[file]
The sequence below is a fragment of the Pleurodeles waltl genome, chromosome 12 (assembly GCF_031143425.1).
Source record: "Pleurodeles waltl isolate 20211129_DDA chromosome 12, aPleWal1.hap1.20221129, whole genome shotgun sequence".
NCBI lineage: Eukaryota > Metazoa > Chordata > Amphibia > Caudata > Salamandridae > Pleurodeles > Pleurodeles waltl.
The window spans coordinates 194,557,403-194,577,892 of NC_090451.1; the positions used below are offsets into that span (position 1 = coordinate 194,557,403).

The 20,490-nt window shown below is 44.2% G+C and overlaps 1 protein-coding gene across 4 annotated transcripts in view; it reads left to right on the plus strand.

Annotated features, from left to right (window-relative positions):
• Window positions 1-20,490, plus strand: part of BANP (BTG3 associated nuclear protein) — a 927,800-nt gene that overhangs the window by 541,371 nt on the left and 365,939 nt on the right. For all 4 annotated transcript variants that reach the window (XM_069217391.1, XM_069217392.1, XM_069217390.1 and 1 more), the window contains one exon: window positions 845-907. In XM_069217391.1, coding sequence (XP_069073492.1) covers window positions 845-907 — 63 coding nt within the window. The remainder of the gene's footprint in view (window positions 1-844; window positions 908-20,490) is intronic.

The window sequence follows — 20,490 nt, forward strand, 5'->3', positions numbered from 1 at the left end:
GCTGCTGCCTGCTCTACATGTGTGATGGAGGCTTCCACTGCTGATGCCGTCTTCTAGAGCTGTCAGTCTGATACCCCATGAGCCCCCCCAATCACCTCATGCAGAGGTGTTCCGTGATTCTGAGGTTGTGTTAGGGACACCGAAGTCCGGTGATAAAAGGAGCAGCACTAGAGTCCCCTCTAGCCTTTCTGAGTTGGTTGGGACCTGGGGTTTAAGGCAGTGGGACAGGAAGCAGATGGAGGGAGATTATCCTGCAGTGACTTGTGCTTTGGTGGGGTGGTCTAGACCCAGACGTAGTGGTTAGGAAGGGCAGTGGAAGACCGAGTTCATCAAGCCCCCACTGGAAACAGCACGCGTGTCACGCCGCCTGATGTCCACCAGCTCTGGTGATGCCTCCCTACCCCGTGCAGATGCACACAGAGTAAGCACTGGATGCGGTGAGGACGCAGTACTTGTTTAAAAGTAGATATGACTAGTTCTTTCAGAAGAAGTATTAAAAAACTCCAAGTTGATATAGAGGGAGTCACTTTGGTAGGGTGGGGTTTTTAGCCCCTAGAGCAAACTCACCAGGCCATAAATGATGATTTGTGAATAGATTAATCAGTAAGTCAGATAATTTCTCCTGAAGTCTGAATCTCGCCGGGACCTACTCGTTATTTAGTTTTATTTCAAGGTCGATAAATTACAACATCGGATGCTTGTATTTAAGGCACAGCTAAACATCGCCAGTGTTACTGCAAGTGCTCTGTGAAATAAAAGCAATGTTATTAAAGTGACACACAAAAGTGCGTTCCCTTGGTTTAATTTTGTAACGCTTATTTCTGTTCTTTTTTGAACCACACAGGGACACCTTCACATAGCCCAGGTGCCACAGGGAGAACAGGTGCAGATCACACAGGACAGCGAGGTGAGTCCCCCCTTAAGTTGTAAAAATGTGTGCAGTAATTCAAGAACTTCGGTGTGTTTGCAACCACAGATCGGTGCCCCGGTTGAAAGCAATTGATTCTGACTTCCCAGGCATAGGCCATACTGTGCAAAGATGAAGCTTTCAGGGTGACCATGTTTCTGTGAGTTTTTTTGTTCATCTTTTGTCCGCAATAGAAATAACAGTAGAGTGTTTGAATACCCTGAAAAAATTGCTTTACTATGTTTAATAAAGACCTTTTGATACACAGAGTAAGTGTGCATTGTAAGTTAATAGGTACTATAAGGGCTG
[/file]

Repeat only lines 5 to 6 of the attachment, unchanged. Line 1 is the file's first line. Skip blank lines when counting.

The 20,490-nt window shown below is 44.2% G+C and overlaps 1 protein-coding gene across 4 annotated transcripts in view; it reads left to right on the plus strand.

Annotated features, from left to right (window-relative positions):